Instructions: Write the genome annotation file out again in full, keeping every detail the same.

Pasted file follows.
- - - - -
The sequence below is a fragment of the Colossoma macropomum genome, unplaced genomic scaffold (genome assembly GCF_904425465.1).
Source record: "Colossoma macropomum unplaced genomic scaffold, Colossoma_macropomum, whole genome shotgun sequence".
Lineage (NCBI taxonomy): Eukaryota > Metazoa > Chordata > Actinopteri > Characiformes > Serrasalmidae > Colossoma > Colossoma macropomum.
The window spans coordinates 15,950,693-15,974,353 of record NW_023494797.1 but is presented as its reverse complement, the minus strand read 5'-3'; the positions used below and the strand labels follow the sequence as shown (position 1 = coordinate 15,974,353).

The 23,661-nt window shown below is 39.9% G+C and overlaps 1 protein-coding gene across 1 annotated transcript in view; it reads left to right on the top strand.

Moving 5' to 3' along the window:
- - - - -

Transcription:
The sequence below is a fragment of the Colossoma macropomum genome, unplaced genomic scaffold (genome assembly GCF_904425465.1).
Source record: "Colossoma macropomum unplaced genomic scaffold, Colossoma_macropomum, whole genome shotgun sequence".
Lineage (NCBI taxonomy): Eukaryota > Metazoa > Chordata > Actinopteri > Characiformes > Serrasalmidae > Colossoma > Colossoma macropomum.
The window spans coordinates 15,950,693-15,974,353 of record NW_023494797.1 but is presented as its reverse complement, the minus strand read 5'-3'; the positions used below and the strand labels follow the sequence as shown (position 1 = coordinate 15,974,353).

The 23,661-nt window shown below is 39.9% G+C and overlaps 1 protein-coding gene across 1 annotated transcript in view; it reads left to right on the top strand.

Moving 5' to 3' along the window: